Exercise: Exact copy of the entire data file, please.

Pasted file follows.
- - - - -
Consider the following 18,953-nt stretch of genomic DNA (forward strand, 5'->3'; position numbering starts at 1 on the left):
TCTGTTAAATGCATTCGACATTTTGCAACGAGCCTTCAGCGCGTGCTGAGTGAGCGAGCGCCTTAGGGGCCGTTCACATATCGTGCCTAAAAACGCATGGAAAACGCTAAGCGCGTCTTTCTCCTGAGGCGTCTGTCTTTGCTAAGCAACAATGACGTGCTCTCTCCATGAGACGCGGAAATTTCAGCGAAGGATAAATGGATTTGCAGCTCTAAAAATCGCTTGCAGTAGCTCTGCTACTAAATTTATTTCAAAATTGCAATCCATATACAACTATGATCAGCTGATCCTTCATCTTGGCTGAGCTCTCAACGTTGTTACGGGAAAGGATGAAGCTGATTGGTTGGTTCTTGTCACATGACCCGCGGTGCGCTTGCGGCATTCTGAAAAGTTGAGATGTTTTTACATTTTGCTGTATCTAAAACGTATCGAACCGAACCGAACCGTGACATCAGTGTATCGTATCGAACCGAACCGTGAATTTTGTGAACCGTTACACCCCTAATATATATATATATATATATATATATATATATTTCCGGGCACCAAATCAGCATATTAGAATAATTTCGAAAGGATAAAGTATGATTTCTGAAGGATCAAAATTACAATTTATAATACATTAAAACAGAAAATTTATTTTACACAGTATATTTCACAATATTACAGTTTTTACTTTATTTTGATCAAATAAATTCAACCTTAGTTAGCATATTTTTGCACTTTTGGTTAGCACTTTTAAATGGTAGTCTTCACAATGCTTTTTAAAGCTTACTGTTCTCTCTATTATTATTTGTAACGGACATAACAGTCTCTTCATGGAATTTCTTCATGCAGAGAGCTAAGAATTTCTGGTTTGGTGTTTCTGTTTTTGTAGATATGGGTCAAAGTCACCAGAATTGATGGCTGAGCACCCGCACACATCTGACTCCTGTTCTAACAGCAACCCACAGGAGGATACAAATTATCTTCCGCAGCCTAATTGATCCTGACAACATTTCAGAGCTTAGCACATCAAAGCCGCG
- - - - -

Consider the following 18,953-nt stretch of genomic DNA (forward strand, 5'->3'; position numbering starts at 1 on the left):
TCTGTTAAATGCATTCGACATTTTGCAACGAGCCTTCAGCGCGTGCTGAGTGAGCGAGCGCCTTAGGGGCCGTTCACATATCGTGCCTAAAAACGCATGGAAAACGCTAAGCGCGTCTTTCTCCTGAGGCGTCTGTCTTTGCTAAGCAACAATGACGTGCTCTCTCCATGAGACGCGGAAATTTCAGCGAAGGATAAATGGATTTGCAGCTCTAAAAATCGCTTGCAGTAGCTCTGCTACTAAATTTATTTCAAAATTGCAATCCATATACAACTATGATCAGCTGATCCTTCATCTTGGCTGAGCTCTCAACGTTGTTACGGGAAAGGATGAAGCTGATTGGTTGGTTCTTGTCACATGACCCGCGGTGCGCTTGCGGCATTCTGAAAAGTTGAGATGTTTTTACATTTTGCTGTATCTAAAACGTATCGAACCGAACCGAACCGTGACATCAGTGTATCGTATCGAACCGAACCGTGAATTTTGTGAACCGTTACACCCCTAATATATATATATATATATATATATATATATATTTCCGGGCACCAAATCAGCATATTAGAATAATTTCGAAAGGATAAAGTATGATTTCTGAAGGATCAAAATTACAATTTATAATACATTAAAACAGAAAATTTATTTTACACAGTATATTTCACAATATTACAGTTTTTACTTTATTTTGATCAAATAAATTCAACCTTAGTTAGCATATTTTTGCACTTTTGGTTAGCACTTTTAAATGGTAGTCTTCACAATGCTTTTTAAAGCTTACTGTTCTCTCTATTATTATTTGTAACGGACATAACAGTCTCTTCATGGAATTTCTTCATGCAGAGAGCTAAGAATTTCTGGTTTGGTGTTTCTGTTTTTGTAGATATGGGTCAAAGTCACCAGAATTGATGGCTGAGCACCCGCACACATCTGACTCCTGTTCTAACAGCAACCCACAGGAGGATACAAATTATCTTCCGCAGCCTAATTGATCCTGACAACATTTCAGAGCTTAGCACATCAAAGCCGCG